Favourite things in Ljubljana

I’ll be in Ljubjana Fri eve/Sat daytime for work. (I’m working just across the border in Klagenfurt in Austria from Sunday, and this was the easiest way to travel).

What’s your favourite stuff in Ljubljana? I’ve been to Maribor in passing a few times/passed through Ljubjana station before, but not had the chance to see much of the (very small) city before. I can understand a fair bit of Slovene, but not reply back easily (it’s also widely spoken over the border in Styria/Carinthia)

I’m a vegetarian who’s allergic to wine. I’m already a fan of potica cake.

lj is a single letter in the spelling system of Slovene and Serbo-Croat. The l is pronounced.

That’s you told, Robert.


It’s the same sound as gl in Italian. ʎ.

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If there’s a gig here, go, it’s great:

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Pissed it down all the time I was there. Stayed in a cool hostel with a cool jazz bar below it though. It was called sax or something like that.

They seem to be having a battle of the bands for local high schools that Saturday :joy:

Lake Bled is a short train ride away and is lovely.


Just discovered the humble feta burek is as popular in Ljubljana as it is in Croatia. I am very pleased about this news. Didn’t see them in Maribor, which is more Alpine.

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awww, shit :frowning:

When I was in Ljublijana I saw Autechre there, it was so so good.

TBH I enjoyed other bits of Slovenia more than the capital: Bohinj and Piran especially.

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Yeah I’ve passed it on the train before, but not managed to see it properly. I think I will this time again on the train to Klagenfurt!

However I will not be lacking for alpine scenery the next two weeks.

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I spent a day there with my Slovenian boyfriend. Remember going to the castle, which was lovely. Also, had a nice meal by the river.

I’m very impressed you understand Slovenian, it’s a funny ol’ language. It seems to veer between quite romantic sounding to quite harsh slavic

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The Adriatic Coast is really beautiful. I was in Zadar and Split in Croatia last week (for a last minute holiday rather than work).


(That sea organ!!!)

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I studied Russian once upon a time and visit slavic-speaking countries often for work, and all the slavic languages have a lot of similarities. Similar to Spanish, Portuguese and Italian. Russian is actually the weirdest one of the group in a lot of ways with the most changes (also Polish due to their spelling system).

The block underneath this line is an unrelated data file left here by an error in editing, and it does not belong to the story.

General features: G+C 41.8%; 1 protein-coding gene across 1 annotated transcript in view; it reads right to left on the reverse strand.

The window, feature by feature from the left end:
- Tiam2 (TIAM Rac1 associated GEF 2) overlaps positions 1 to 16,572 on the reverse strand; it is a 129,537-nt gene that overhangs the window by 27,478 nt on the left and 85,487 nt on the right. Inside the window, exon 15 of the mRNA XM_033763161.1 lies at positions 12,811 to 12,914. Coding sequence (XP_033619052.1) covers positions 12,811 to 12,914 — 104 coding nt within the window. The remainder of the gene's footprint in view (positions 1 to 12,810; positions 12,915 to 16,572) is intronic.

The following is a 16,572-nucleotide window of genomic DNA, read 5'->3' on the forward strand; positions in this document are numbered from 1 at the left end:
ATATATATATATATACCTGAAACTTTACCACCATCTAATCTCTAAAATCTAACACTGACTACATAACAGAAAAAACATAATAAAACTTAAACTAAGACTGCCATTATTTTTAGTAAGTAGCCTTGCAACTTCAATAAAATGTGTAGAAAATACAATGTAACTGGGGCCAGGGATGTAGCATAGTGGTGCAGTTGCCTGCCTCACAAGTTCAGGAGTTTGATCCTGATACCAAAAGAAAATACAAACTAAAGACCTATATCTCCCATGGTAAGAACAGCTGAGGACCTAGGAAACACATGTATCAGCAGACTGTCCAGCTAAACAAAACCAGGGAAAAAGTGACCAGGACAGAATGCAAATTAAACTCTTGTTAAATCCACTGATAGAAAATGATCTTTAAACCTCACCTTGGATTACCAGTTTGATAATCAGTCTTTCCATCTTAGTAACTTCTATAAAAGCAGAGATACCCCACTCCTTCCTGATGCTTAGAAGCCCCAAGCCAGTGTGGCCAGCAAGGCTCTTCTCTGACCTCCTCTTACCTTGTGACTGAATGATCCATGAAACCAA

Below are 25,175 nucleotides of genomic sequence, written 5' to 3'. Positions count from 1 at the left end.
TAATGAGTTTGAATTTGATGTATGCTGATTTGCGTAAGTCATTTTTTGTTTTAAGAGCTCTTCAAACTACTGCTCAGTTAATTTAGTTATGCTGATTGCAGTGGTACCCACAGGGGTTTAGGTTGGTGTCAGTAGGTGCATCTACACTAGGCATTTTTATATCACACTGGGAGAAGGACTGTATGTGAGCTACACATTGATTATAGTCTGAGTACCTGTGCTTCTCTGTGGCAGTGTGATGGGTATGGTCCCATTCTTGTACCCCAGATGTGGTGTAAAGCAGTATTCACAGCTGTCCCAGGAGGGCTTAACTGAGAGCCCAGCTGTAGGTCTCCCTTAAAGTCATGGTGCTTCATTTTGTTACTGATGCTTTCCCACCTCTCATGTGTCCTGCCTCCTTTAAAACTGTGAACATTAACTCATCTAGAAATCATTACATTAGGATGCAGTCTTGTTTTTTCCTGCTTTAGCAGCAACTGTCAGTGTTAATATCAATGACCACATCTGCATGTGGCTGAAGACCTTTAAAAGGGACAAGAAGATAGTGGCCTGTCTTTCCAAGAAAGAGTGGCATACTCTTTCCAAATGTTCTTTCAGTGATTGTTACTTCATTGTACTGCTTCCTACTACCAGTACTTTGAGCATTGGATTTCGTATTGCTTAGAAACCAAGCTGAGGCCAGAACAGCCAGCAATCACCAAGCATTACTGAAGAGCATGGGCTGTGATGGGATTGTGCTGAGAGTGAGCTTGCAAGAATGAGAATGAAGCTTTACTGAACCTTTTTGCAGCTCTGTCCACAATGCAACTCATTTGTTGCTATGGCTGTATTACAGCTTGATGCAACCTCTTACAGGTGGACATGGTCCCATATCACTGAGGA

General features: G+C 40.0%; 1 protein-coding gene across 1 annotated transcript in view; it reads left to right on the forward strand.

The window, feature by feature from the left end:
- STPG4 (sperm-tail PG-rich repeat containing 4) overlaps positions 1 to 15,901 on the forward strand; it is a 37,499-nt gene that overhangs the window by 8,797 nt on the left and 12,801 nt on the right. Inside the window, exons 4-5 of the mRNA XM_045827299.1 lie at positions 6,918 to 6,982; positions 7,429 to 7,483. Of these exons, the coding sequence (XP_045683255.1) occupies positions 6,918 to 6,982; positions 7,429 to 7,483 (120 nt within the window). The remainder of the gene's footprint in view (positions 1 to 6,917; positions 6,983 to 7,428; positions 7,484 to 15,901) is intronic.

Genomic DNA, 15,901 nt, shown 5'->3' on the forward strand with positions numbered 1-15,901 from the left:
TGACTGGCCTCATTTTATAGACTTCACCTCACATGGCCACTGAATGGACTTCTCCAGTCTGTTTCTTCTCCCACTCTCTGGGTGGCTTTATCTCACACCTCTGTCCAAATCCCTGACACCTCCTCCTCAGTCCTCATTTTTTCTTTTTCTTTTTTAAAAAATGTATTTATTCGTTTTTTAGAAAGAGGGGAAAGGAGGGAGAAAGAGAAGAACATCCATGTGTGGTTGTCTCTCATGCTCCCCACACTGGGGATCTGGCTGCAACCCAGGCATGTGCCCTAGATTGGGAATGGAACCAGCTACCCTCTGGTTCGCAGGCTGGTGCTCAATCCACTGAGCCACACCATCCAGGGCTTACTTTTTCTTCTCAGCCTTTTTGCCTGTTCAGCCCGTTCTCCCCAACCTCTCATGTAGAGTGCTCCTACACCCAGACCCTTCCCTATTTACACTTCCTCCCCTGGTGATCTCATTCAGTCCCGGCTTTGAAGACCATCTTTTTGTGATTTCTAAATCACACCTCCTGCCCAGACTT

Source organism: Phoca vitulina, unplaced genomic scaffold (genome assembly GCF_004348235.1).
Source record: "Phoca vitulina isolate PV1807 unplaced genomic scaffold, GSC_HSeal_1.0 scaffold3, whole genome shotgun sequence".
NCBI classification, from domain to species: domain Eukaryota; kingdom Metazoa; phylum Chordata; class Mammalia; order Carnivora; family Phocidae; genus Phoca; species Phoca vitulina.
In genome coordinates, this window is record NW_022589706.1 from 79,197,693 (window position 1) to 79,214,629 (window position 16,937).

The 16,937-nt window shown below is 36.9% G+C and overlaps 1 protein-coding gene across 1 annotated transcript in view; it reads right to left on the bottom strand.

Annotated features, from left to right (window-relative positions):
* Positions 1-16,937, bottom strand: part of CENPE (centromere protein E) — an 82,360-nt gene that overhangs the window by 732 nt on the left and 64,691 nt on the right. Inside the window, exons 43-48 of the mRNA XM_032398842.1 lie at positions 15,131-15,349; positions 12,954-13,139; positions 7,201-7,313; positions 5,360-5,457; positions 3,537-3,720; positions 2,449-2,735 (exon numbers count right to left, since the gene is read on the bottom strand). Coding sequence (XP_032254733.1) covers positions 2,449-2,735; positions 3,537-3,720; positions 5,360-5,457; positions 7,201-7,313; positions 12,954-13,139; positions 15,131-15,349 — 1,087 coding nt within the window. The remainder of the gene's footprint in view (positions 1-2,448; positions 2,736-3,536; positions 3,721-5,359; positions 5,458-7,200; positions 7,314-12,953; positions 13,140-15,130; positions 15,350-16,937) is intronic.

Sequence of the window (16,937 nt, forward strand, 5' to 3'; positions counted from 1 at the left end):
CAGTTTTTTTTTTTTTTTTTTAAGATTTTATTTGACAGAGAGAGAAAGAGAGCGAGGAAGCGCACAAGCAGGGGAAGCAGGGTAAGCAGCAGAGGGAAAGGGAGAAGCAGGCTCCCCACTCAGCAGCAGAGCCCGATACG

So it’s a little frustrating, familiar words will turn up with new spellings, a different stress in pronunciation or with a prefix added or removed, so I can passively understand them, but it’s hard to reply back. Or like I’ll come up with a sentence that’s mostly grammatically correct because the rules are often similar but maybe with a weird choice of word for that language.

Like prosim is please in both Czech and Slovene. In Croatia they say molim, which means I would like in some of the other languages.

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When I was there last week a huge cruise ship was docked at the sea organ, which made it particularly surreal.

The bus ride from Zadar to Split is pretty amazing too.


As you say, it’s quite small. Plenty of pleasant bars/cafes to while away the time by the river. There was quite an interesting exhibition about industrialisation on in the City Museum when I was there in April, but that may have finished now. I found the castle a bit disappointing tbh, the other museums are better. Although the view from the castle and the funicular to it are decent.

As others have mentioned, it’s worth travelling out the city if you have time.

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This looks quite cool- I saw it on Atlas Obscura

I’m staying on this street:

I didn’t get round to seeing that, sadly. Metelkova’s definately worth a look, though.

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